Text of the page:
ed, until the mirrors were returned, and surely no female would be so unpatriotic as to look with an unpleasant eye on any man, who were his beard for so great a purpose. Oh dear sir, by this powerful machine, what a delighted man must Mr. Malthus be! what future happiness to mankind, will not himself and his disciples see in the occasional use of this great machine. Now sir, before it had been made too pow erful, I would direct its rays on Paris, that hotbed of vice; what a glorious sight it would be, to those old gentlemen who in their youth made the tour of Europe, to find that their sons, would no longer be in any danger, from the seductions of the alluring females of that great metropolis: and what a delightfal day it will be to the good ladies of England, now that their sons will no longer be in danger of losing their virtue. I would begin in this partial manner, in order that the French might have some time to be frightened, and see the folly of all ther grand schemes of conquest, before I would exert the full powers of our heavenly machine. Let the bishops be all assembled, and let a stage be erected for the Duke of York; he especially will delight to see Dunkirk in flames.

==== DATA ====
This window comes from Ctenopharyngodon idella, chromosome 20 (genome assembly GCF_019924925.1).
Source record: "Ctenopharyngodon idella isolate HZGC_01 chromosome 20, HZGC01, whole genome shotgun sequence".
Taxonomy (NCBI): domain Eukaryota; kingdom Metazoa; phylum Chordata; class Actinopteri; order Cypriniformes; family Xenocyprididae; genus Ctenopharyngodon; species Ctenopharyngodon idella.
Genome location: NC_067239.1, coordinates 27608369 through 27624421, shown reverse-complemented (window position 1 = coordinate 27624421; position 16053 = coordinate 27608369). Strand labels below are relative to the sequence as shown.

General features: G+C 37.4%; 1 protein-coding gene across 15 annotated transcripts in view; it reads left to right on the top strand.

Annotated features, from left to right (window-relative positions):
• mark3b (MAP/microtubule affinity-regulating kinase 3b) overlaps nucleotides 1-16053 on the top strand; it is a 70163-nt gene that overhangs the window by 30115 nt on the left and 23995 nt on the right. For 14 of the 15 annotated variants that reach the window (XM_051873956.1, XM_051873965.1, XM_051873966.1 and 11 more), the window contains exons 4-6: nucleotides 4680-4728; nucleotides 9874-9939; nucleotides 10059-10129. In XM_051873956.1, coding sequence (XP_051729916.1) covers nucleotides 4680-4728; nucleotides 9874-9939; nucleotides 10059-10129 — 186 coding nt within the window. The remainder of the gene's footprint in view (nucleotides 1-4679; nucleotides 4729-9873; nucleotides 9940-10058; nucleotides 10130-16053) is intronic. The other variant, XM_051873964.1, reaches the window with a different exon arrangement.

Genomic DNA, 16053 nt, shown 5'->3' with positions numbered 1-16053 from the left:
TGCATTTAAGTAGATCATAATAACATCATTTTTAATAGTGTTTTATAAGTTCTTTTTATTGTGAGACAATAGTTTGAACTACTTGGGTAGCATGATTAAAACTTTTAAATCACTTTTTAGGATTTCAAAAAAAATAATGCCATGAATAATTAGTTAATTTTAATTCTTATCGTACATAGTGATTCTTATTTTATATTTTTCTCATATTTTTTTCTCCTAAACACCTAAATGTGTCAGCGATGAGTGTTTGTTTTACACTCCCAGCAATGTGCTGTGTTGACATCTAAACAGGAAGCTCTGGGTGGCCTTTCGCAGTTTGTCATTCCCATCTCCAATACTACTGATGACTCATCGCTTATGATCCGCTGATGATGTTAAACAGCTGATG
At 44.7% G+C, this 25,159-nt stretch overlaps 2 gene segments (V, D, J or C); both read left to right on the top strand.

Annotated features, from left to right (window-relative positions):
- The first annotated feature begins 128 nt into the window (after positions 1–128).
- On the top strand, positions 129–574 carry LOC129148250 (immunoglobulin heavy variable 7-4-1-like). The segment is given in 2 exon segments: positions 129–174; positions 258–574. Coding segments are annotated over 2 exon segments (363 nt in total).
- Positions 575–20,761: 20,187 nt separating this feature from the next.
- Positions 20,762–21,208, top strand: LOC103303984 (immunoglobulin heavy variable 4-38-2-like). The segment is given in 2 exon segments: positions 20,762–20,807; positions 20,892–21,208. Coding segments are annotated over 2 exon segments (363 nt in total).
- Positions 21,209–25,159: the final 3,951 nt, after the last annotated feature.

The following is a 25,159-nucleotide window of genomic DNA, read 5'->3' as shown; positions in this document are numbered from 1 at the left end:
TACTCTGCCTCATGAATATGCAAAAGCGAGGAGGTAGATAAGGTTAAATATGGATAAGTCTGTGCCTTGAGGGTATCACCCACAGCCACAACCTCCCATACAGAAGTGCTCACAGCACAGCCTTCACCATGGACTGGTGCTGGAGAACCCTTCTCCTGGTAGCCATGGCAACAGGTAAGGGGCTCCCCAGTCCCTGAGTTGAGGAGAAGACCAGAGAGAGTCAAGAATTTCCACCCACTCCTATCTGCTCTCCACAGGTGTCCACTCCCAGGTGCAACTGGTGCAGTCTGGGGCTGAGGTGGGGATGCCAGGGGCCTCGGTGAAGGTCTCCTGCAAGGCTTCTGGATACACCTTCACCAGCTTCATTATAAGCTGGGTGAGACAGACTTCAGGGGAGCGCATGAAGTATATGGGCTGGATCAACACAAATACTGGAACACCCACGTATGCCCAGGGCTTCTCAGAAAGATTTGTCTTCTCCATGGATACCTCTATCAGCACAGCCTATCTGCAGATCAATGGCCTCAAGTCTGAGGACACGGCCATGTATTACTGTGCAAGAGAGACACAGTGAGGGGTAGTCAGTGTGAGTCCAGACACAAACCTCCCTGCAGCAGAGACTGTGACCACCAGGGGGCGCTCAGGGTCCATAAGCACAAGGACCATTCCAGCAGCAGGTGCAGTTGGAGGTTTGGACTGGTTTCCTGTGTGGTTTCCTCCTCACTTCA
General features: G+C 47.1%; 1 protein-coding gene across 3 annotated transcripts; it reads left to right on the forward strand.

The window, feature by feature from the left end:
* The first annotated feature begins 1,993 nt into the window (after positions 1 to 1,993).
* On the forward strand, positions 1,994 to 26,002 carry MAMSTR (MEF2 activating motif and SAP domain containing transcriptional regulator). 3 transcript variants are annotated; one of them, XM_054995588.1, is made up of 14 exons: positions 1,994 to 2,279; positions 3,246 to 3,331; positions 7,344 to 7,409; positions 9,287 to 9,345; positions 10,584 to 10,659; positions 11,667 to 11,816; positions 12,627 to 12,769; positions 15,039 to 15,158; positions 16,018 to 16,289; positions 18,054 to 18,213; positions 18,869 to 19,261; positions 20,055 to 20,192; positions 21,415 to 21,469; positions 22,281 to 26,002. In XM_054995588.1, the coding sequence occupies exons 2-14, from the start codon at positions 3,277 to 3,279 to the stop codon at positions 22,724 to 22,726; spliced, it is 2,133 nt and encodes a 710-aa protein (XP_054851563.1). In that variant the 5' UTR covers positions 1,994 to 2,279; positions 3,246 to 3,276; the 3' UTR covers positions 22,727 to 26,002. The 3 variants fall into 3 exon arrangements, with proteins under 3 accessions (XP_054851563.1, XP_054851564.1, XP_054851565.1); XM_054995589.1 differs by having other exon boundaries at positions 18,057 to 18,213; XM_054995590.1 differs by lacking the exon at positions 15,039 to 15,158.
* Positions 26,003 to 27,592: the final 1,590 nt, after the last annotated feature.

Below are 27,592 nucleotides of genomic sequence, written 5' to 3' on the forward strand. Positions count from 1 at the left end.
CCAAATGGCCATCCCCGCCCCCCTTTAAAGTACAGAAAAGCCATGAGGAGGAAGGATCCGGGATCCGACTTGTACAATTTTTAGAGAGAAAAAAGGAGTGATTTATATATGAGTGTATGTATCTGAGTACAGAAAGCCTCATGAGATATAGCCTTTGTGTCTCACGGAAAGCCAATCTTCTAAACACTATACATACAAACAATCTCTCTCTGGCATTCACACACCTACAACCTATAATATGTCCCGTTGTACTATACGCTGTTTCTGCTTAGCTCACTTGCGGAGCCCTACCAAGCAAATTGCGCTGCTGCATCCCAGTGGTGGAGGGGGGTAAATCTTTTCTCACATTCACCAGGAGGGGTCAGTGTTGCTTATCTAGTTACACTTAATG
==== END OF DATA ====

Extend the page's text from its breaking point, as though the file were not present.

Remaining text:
Now sir, my improvement upon Napier's plan, is for a great event. England being situated to the north of France, has nothing to fear if Paris is first destroyed, as it is now supposed no danger can arise from the knowing members of the national institute reflecting a portion of the rays falling from our machine back again; poor souls! their bones, by this time, are in a state of vitrification.